The famous Amarone wine produced in the Valpolicella wine region located in the hills in the north of the city of Verona. It includes information on the unique methods of production of the Amarone wine, as well as general history of the Valpolicella wine region. And the tours offered in the the Valpolicella wine region: Amarone wine tours and Valpolicella wine tours.
Wine has been produced in the Valpolicella wine region near Verona since Roman times. During this period, the unique way to produce such a revered wine, as Amarone is, was introduced in the area.
In ancient times, the Romans in the south of Italy left the grapes on the vines, allowing the juice to turn to sugar through which they created a fortified wine that would have supported the rigors of travel and also the challenges of the pungent and spicy cuisine of the ancient Roman wives. In the cooler north of Italy, they could not leave the grapes on the vines for so long, so they stored them in barns to dry before pressing them. This same method is used today in the production of Amarone in the Valpolicella wine region.
Until recent times the main wine of this region was the Recioto, a sweet red wine particularly popular among the Veronese in times when sugar and sweets were not widely available. This wine was usually served with dry cakes, as a dessert wine. Amarone is sometimes called Recioto sbagliato (failed Recioto), as in the Recioto wine the fermentation is stopped to leave sugar to provide the sweetness. While the Amarone is fermented for a longer period to produce a dry and full-bodied wine that led the Valpolicella wine region to become one of the most famous wine regions in Italy.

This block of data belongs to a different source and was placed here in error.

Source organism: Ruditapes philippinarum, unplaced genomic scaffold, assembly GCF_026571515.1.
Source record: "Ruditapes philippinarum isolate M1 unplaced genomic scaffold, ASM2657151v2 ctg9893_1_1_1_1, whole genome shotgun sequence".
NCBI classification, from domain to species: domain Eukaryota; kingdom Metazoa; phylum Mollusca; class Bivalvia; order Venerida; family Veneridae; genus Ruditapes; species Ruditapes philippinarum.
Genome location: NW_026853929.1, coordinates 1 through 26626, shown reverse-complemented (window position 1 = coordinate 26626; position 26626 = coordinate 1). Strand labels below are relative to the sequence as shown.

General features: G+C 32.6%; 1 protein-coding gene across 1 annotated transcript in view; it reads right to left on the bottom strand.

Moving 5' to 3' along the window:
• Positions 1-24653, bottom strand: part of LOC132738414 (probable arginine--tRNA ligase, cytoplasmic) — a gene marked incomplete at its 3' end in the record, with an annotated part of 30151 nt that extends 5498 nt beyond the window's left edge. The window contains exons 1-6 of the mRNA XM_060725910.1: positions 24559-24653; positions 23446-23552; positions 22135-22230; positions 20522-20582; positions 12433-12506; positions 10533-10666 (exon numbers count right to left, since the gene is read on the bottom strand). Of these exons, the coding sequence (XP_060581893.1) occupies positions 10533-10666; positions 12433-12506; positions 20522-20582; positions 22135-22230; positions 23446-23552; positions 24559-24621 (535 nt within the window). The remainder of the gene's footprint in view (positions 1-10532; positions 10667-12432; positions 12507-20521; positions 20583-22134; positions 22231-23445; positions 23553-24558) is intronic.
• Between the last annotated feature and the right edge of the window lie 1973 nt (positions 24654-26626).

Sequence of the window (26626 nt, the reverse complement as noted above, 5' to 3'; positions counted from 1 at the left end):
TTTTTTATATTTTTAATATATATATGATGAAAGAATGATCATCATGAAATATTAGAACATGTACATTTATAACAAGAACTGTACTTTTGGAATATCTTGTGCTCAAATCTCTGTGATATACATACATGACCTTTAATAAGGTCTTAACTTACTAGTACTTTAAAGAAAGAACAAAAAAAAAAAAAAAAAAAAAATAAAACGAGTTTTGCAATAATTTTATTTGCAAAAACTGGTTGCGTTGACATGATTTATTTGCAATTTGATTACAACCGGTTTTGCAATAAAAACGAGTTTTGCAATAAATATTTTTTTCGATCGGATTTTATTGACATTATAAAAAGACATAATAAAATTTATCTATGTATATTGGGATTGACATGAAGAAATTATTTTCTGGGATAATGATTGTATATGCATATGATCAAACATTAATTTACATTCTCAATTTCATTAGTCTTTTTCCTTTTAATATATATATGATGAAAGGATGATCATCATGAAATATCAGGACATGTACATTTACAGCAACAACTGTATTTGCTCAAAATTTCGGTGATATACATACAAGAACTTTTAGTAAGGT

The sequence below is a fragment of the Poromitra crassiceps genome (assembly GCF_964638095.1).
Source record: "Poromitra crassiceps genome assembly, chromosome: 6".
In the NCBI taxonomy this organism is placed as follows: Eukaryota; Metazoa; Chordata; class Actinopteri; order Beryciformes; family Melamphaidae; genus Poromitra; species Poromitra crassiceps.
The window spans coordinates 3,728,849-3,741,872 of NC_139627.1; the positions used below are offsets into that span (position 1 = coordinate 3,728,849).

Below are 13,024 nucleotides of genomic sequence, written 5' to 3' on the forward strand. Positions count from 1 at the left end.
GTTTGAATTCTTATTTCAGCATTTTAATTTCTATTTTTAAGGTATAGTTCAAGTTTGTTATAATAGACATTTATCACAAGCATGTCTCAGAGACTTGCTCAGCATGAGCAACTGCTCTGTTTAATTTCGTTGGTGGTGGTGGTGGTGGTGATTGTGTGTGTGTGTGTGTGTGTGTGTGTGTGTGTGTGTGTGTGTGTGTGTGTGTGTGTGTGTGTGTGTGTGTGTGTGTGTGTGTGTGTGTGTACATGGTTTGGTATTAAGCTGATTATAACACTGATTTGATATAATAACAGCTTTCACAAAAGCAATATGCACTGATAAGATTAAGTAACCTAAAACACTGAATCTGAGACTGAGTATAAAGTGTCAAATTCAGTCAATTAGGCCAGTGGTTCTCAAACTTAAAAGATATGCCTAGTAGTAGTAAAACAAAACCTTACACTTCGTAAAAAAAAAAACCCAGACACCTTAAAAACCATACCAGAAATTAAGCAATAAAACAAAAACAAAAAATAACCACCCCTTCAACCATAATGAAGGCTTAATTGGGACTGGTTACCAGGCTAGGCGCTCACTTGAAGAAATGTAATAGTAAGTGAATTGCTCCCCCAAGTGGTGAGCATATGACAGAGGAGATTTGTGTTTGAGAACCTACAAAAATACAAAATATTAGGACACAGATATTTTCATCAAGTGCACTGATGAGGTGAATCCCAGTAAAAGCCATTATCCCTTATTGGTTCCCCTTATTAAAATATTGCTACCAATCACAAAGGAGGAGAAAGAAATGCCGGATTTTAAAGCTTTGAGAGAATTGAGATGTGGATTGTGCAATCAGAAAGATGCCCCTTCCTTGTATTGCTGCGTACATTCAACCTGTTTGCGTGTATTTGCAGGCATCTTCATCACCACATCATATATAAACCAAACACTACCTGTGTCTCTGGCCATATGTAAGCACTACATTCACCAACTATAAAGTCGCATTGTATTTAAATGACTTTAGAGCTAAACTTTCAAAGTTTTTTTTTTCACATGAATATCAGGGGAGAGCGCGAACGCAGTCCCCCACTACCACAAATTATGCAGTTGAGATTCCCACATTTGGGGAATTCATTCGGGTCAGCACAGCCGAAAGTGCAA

For many centuries, the Amarone lived in the shadow of the Recioto until 1990, when some wine buyers were desperately searching for new full bodied red wines. In 1990, Amarone enjoyed the exceptional status of vintage and it was catapulted to fame almost overnight. Nowadays, you'll find the Amarone's name on the wine list of every fine restaurant and wine shop around the globe, alongside other wines from the Valpolicella wine region.
Like the famous wines of Bordeaux, the wines of the Valpolicella region are made from a blend of some indigenous vines. Each vineyard has its preference in regards to the types and quantity of grapes used in the production of their wines. When you travel across the region from one vineyard to another, you'll be amazed by the subtle differences that exist between each vineyard’s version of Amarone.
A fascinating exploration of the Valpolicella wine region that focuses on the great Amarone awaits you on our Valpolicella Wine Tours.
Enjoy two full wine tastings and tour each of the famous vineyards with a local expert guide, as well as a casual wine tasting at a third vineyard. Along with a delightful lunch at a popular local restaurant a wonderful day awaits you in the Valpolicella hills.